Call it a victory for style: From Fab Fashion to Jojo’s Fashion Show, chic couture takes second place only to haute cuisine when it comes to popular time management title themes as of late. Cue the debut of Fashion Rush, yet another notable entry into the canon, which – although encumbered by several strange design choices – nonetheless excels for (what else) its smart sense of aesthetics.
The first thing you’ll notice – a hand-drawn art style that’s slightly edgier than what casual gaming fans have come to expect. Be thankful: The outing’s always eye-catching backdrops and brilliantly animated characters – including tail-swishing kitties, bustling workers and elderly women who apparently dream of cars, money and half-naked beefcakes – are a perpetual highlight. Surprisingly, so too is the storyline (revealed between stages in a series of dialogue windows and comic book-style interludes), which revolves around heroine Satine, who grew up adoring the fashion industry, and her quest to create her own famed clothing collection and thriving boutique.
Play will be instantly familiar to anyone who’s enjoyed titles like Turbo Subs or Diner Dash. Each self-contained scenario takes place over the span of a day, is set atop a single static environment and involves filling as many customer orders as possible. Predictably, it’s a process that involves a lot of systematic clicking, as you take patrons’ requests, get fabric cut, restock material, order employees to make different types of clothes and then deliver finished duds to waiting shoppers.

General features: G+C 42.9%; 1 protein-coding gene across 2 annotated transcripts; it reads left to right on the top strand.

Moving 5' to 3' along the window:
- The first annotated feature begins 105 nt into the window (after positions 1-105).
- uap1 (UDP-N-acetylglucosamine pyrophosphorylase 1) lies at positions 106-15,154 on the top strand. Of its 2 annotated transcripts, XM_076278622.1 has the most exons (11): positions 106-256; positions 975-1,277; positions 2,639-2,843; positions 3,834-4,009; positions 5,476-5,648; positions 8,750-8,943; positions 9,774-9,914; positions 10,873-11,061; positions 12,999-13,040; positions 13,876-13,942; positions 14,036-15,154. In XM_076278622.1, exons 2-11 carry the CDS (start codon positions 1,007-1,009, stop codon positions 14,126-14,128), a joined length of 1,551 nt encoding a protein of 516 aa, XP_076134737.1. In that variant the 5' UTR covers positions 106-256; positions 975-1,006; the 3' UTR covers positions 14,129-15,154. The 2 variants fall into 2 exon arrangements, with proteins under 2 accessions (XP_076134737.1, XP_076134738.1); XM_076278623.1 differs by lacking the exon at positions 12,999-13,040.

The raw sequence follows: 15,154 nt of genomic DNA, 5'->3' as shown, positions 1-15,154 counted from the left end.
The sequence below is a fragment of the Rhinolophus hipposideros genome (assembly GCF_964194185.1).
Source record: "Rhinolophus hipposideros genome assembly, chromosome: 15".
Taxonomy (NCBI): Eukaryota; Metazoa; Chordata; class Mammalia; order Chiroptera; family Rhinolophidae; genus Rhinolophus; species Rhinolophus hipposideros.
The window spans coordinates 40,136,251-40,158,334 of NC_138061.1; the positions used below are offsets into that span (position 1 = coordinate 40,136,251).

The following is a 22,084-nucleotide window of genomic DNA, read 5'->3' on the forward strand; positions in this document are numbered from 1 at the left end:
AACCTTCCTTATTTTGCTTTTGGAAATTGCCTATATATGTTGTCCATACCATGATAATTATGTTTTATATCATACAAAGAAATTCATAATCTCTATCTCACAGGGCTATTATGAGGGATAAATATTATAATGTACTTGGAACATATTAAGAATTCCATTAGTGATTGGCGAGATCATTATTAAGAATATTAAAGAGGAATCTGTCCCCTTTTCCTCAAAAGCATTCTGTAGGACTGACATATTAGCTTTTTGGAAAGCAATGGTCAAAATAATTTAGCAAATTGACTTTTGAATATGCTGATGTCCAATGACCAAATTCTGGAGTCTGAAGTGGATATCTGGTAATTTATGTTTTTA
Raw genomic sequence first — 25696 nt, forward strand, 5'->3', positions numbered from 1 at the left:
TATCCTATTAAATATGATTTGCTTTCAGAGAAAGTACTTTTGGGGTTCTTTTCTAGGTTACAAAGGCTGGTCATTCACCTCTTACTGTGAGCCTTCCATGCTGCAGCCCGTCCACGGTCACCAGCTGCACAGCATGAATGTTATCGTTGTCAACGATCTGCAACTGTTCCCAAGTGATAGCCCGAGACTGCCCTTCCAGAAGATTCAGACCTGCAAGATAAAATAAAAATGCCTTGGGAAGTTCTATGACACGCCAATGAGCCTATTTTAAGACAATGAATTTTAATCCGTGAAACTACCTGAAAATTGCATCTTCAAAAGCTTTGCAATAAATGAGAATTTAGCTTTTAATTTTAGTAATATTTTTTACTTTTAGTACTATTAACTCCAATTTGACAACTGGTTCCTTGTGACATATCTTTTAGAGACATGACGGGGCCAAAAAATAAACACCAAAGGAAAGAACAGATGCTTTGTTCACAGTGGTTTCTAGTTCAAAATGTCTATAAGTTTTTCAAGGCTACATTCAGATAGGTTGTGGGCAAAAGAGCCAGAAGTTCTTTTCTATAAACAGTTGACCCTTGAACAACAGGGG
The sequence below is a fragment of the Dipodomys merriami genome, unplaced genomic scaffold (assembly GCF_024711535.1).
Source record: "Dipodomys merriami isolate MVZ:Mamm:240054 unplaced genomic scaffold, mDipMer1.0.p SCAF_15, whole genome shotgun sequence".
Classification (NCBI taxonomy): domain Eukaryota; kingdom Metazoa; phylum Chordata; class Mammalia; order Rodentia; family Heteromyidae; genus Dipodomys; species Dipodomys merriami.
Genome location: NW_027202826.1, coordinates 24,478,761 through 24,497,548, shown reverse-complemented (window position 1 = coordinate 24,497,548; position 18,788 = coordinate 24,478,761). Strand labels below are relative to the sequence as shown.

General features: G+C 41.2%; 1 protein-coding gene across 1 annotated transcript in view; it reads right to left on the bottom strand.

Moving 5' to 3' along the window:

Ups and downs are plentiful, especially since you’re under severe time constraints, with buyers slowly losing patience the longer it takes to fulfill their requests, creating the possibility that they’ll simply get fed up and leave. This, of course, proves problematic, since there’s a set goal in terms of tips that must be met to pass each level, with different types of customers possessing different patience levels and tipping ability.
It’s a familiar formula, albeit one with a variety of positive and negative quirks, especially as the further you progress, the more the action complicates, and bonuses like buyer-soothing radios, aggravation-calming cats and extra seamstresses become available. For instance, the ability to queue actions proves a welcome addition, and the need to replenish rolls of fabric as they deplete provides extra challenge. But at the same time, you can’t carry multiple objects at once (odd, since Satine does have two hands), there’s no option to cancel unwanted actions as in competing titles, combo bonuses are nonexistent and customers take forever to place initial orders.
Similarly, we dig the presence of time-/obstacle-based mini-games and the periodic need to quickly deliver accessories like sunglasses and fans on-demand, which can amusingly interrupt one’s thought process. The frequentness with which selected actions – say, picking up a cut swath of fabric for delivery – seem to accidentally misfire or be skipped due to the close proximity of on-screen hotspots, however? That we definitely could do without.
Still, high notes are plentiful, particularly as you can customize your pet’s name, choose which pieces of clothing deserve a spot in your collection, and wind up meeting a variety of quirky acquaintances from frumpy old ladies to male model types. Production values remain consistently high throughout the adventure as well, with the tale’s musical score and grab bag of sound effects more robust than you’d find in the average downloadable desktop diversion. What’s more, of course, the excitement quickly ramps up, meaning it won’t be long before you’re juggling dozens of tasks in frantic sequence.
Fantastic – not particularly. Memorable – survey says no. But a great way to pass a few afternoons if you’re the sort who can spend hours getting lost in the racks of your local high-end clothier or outlet mall? Bet your stiletto heels on it.